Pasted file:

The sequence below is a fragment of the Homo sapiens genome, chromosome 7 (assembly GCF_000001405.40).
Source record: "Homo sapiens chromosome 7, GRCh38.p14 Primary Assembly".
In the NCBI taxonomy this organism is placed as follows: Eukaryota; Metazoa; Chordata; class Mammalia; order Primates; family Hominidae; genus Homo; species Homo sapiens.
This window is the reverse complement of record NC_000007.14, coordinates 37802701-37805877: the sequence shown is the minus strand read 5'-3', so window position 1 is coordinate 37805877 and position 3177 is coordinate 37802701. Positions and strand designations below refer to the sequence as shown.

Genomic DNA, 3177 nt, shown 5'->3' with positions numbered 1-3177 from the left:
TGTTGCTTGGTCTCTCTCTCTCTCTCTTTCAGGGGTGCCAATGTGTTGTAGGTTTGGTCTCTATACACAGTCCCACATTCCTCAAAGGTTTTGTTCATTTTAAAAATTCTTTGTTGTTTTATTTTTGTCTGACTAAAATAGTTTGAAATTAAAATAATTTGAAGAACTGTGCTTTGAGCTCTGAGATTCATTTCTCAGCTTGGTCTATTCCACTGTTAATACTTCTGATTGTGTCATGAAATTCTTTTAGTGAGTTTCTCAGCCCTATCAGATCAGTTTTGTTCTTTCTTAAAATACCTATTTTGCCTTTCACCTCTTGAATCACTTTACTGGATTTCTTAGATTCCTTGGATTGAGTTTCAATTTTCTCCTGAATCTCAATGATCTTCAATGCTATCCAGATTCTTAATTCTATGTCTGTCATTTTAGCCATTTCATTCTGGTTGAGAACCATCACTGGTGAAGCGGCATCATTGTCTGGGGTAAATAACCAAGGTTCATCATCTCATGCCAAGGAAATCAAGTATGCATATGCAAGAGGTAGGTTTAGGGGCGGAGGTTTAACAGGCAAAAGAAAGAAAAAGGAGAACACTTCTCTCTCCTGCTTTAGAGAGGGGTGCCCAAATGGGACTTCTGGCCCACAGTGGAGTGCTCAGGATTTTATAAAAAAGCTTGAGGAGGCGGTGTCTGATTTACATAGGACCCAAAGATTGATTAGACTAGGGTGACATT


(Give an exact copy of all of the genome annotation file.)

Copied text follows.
The sequence below is a fragment of the Homo sapiens genome, chromosome 7 (assembly GCF_000001405.40).
Source record: "Homo sapiens chromosome 7, GRCh38.p14 Primary Assembly".
In the NCBI taxonomy this organism is placed as follows: Eukaryota; Metazoa; Chordata; class Mammalia; order Primates; family Hominidae; genus Homo; species Homo sapiens.
This window is the reverse complement of record NC_000007.14, coordinates 37802701-37805877: the sequence shown is the minus strand read 5'-3', so window position 1 is coordinate 37805877 and position 3177 is coordinate 37802701. Positions and strand designations below refer to the sequence as shown.

Genomic DNA, 3177 nt, shown 5'->3' with positions numbered 1-3177 from the left:
TGTTGCTTGGTCTCTCTCTCTCTCTCTTTCAGGGGTGCCAATGTGTTGTAGGTTTGGTCTCTATACACAGTCCCACATTCCTCAAAGGTTTTGTTCATTTTAAAAATTCTTTGTTGTTTTATTTTTGTCTGACTAAAATAGTTTGAAATTAAAATAATTTGAAGAACTGTGCTTTGAGCTCTGAGATTCATTTCTCAGCTTGGTCTATTCCACTGTTAATACTTCTGATTGTGTCATGAAATTCTTTTAGTGAGTTTCTCAGCCCTATCAGATCAGTTTTGTTCTTTCTTAAAATACCTATTTTGCCTTTCACCTCTTGAATCACTTTACTGGATTTCTTAGATTCCTTGGATTGAGTTTCAATTTTCTCCTGAATCTCAATGATCTTCAATGCTATCCAGATTCTTAATTCTATGTCTGTCATTTTAGCCATTTCATTCTGGTTGAGAACCATCACTGGTGAAGCGGCATCATTGTCTGGGGTAAATAACCAAGGTTCATCATCTCATGCCAAGGAAATCAAGTATGCATATGCAAGAGGTAGGTTTAGGGGCGGAGGTTTAACAGGCAAAAGAAAGAAAAAGGAGAACACTTCTCTCTCCTGCTTTAGAGAGGGGTGCCCAAATGGGACTTCTGGCCCACAGTGGAGTGCTCAGGATTTTATAAAAAAGCTTGAGGAGGCGGTGTCTGATTTACATAGGACCCAAAGATTGATTAGACTAGGGTGACATT